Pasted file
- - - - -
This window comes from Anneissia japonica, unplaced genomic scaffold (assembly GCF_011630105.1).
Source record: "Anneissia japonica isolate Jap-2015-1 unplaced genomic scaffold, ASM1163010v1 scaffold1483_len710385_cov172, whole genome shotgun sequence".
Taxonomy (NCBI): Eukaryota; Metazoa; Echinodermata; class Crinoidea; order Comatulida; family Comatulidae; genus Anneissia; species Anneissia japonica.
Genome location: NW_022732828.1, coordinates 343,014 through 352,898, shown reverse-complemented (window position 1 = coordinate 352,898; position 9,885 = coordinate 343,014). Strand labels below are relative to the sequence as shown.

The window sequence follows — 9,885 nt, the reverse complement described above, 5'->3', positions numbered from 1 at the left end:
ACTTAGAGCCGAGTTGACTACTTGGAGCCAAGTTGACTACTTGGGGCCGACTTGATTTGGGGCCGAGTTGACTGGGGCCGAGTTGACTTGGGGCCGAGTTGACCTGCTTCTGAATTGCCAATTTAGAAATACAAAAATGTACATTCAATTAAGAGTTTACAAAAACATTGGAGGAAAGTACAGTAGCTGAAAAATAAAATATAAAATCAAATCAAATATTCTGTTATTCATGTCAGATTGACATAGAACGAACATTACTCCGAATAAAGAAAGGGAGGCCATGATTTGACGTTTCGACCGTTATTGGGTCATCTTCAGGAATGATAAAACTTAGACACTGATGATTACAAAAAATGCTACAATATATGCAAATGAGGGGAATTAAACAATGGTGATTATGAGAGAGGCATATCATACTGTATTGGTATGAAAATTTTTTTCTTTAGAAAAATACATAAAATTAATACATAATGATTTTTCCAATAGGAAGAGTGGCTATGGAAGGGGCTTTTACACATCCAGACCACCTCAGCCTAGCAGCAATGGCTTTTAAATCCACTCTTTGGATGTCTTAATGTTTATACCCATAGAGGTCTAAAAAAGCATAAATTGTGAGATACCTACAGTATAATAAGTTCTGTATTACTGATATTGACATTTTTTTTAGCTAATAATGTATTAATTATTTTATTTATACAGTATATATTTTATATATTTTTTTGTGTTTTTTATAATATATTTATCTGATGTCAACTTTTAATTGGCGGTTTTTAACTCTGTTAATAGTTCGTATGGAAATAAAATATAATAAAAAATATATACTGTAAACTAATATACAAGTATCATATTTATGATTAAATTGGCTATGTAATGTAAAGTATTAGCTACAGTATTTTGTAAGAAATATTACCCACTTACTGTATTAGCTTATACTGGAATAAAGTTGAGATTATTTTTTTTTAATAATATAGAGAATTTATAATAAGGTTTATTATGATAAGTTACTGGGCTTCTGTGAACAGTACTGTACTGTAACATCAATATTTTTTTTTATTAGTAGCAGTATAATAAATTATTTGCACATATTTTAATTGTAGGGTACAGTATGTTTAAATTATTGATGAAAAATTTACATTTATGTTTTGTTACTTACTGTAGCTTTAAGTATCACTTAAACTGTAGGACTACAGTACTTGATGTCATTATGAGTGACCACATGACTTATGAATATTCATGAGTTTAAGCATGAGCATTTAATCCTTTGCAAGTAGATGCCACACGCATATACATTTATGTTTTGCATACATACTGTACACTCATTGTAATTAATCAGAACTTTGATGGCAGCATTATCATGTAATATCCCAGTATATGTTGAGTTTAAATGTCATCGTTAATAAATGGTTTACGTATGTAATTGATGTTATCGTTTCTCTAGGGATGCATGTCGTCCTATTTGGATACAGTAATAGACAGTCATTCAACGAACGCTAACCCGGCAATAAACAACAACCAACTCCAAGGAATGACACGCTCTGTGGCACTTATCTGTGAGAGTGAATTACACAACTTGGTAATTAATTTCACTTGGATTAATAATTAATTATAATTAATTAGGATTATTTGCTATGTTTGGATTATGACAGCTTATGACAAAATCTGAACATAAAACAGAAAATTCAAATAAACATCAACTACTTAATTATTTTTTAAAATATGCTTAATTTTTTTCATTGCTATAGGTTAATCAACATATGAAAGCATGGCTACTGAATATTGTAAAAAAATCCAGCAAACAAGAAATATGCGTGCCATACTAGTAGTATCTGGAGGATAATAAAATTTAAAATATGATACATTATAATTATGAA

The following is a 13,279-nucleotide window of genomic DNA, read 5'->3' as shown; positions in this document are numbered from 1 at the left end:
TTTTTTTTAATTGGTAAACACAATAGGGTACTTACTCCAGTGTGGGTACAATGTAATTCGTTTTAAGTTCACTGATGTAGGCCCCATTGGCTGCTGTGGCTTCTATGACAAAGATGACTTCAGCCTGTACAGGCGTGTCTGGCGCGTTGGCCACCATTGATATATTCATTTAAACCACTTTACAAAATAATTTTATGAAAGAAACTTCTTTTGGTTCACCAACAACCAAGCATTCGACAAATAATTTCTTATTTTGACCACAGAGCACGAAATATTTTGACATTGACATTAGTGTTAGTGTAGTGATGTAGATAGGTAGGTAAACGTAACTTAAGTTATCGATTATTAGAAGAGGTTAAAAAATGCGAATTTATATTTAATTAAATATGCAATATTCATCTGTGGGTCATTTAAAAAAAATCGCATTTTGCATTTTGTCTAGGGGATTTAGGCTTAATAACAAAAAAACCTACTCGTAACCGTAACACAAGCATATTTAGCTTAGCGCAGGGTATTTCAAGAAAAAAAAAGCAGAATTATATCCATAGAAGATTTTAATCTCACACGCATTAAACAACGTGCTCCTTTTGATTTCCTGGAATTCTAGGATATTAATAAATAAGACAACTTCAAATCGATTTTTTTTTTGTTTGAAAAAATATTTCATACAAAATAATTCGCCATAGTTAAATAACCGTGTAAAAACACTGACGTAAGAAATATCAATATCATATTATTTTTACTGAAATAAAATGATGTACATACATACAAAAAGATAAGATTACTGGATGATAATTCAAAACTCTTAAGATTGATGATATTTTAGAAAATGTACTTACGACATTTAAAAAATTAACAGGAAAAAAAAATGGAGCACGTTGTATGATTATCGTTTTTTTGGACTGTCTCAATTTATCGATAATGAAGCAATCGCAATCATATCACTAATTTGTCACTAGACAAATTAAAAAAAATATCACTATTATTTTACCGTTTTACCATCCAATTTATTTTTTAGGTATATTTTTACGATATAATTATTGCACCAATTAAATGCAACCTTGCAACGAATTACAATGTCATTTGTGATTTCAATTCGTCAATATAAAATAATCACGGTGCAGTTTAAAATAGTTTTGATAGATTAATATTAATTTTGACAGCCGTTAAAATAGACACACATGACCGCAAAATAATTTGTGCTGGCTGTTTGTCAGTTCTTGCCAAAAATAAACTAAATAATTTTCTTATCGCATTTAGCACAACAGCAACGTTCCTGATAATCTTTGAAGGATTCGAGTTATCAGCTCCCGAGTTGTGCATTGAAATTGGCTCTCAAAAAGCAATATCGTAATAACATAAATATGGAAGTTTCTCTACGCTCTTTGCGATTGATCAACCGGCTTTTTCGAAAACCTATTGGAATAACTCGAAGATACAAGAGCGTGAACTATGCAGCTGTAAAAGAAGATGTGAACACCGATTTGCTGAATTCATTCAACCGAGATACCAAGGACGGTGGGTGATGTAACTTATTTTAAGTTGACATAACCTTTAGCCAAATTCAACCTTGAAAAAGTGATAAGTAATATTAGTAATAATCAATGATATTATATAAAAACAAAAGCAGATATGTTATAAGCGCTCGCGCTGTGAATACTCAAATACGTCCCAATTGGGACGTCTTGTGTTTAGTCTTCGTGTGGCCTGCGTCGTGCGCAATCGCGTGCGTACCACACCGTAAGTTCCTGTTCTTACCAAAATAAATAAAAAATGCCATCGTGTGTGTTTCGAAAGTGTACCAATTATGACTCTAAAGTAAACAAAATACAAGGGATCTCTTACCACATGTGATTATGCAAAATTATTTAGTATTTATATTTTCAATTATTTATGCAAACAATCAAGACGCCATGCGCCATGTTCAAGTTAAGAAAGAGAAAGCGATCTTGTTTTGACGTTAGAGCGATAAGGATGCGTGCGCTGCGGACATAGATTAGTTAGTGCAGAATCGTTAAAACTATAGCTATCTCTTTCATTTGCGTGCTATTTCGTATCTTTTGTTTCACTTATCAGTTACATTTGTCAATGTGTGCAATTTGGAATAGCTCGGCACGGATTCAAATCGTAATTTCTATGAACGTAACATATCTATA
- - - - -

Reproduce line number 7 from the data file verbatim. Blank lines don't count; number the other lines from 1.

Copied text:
The following is a 13,279-nucleotide window of genomic DNA, read 5'->3' as shown; positions in this document are numbered from 1 at the left end: